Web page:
Publication Date

10-10-2006

Abstract

This study uses panel data to examine the direct link between state funding and graduation rates at four-year public institutions. When other factors are held constant, a $1,000 increase in state appropriations per FTE student at four-year public institutions is associated with about a one percentage point increase in graduation rates. This positive link appears to hold for all research/doctoral, masters, and baccalaureate institutions. In addition, there is evidence that modest increases (or a decrease) in state funding are associated with rapid increases in tuition rates charged at four-year public institutions, which likely result in an additional negative impact on graduation rates. Simply put, there is no such a thing as free lunch when it comes to graduation rates at public higher education institutions.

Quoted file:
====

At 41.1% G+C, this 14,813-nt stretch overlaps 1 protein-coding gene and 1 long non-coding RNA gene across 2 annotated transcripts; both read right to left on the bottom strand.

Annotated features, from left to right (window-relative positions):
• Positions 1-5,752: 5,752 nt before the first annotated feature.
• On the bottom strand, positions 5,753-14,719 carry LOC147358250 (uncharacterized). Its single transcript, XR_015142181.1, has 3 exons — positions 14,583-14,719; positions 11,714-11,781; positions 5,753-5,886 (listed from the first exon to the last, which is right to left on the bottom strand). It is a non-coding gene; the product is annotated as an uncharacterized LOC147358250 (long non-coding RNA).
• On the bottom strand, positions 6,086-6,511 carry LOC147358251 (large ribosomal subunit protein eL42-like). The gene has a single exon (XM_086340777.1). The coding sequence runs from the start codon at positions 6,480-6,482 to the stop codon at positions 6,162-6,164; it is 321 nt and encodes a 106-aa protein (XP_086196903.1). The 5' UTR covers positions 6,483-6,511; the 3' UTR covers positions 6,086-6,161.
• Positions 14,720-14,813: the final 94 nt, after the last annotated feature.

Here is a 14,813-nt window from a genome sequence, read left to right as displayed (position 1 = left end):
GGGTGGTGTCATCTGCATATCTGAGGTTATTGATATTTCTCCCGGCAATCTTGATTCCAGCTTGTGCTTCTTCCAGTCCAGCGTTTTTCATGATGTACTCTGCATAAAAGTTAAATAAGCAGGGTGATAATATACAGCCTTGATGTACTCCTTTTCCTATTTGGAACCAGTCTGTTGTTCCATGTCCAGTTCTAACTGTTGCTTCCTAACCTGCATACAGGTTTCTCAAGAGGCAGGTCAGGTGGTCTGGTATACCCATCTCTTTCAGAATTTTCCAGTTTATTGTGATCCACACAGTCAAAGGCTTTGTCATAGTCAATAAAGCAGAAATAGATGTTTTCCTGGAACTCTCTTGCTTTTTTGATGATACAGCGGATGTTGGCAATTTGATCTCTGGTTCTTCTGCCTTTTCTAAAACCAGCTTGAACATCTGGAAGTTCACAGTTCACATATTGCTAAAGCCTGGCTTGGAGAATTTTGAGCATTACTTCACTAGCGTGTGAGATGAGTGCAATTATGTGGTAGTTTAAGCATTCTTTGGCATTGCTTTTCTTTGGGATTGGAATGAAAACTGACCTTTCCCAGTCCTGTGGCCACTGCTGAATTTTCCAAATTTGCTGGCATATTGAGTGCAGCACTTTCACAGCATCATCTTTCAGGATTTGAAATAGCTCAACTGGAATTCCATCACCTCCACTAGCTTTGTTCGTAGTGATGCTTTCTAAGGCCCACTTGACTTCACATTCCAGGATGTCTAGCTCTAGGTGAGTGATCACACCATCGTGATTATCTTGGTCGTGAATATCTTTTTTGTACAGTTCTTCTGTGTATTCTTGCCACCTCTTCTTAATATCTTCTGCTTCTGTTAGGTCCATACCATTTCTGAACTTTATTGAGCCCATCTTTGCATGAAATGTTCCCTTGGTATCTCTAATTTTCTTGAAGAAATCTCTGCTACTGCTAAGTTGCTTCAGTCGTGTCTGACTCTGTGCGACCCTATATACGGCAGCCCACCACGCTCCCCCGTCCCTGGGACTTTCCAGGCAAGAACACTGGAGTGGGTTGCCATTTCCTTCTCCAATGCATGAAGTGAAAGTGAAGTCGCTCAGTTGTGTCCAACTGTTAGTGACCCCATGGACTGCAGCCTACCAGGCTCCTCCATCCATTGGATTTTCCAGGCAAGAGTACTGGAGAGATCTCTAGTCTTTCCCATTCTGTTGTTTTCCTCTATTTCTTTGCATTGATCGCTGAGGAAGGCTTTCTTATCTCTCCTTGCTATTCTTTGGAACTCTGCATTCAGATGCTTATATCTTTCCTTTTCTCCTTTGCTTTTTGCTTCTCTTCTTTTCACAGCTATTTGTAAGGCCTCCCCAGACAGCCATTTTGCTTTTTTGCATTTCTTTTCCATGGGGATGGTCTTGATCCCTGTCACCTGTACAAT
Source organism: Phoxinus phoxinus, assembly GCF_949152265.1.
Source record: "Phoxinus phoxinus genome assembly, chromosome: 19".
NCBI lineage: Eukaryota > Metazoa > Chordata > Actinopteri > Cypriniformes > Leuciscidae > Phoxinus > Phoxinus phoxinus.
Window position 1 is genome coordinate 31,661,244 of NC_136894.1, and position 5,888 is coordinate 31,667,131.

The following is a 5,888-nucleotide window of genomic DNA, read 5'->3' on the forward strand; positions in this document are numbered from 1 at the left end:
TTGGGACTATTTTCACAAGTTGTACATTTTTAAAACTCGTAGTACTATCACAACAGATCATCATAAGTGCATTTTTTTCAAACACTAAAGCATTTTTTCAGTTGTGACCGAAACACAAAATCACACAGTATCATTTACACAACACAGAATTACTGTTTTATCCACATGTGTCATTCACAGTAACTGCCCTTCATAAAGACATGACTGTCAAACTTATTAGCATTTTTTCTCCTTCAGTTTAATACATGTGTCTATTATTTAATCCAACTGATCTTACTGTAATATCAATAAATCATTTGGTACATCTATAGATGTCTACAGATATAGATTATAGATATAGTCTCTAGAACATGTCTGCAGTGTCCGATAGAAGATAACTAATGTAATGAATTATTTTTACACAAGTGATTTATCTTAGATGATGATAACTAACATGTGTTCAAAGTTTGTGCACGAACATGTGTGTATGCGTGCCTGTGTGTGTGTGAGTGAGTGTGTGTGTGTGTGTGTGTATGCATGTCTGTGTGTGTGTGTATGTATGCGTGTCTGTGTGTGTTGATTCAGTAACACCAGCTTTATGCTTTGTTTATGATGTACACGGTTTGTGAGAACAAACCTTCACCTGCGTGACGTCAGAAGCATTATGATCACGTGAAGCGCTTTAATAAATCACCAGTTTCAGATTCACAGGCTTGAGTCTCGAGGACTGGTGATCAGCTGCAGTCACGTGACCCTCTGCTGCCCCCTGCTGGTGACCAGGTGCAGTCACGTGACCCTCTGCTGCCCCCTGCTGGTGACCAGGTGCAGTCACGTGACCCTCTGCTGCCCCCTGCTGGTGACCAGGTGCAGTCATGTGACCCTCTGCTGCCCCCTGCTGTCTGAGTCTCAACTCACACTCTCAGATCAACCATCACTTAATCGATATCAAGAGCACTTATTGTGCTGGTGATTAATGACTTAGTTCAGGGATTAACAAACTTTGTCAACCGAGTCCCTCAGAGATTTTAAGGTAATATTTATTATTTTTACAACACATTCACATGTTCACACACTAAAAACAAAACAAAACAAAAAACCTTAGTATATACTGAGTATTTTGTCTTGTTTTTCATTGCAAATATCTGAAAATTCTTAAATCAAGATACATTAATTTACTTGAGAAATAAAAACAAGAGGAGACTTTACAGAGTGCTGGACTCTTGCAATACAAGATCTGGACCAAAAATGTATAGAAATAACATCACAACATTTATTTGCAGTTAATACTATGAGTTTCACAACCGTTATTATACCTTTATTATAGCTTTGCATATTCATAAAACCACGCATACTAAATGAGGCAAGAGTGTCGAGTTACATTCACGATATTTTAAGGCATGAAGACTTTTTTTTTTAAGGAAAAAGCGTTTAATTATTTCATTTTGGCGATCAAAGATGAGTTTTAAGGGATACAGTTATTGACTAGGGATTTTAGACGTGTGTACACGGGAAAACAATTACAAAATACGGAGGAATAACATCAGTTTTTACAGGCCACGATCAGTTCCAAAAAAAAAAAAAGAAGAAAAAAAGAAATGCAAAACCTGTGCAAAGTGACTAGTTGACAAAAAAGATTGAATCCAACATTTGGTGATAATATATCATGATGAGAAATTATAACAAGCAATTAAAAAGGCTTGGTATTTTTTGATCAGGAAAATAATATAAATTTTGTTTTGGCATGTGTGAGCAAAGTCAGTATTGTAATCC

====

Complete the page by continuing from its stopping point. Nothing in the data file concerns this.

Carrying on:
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Suggested Citation
Zhang, L. (2006). Does public funding for higher education matter? [Electronic version]. Retrieved [insert date], from Cornell University, School of Industrial and Labor Relations site: http://digitalcommons.ilr.cornell.edu/workingpapers/149/

Required Publisher Statement
Published by the Cornell Higher Education Research Institute, Cornell University.

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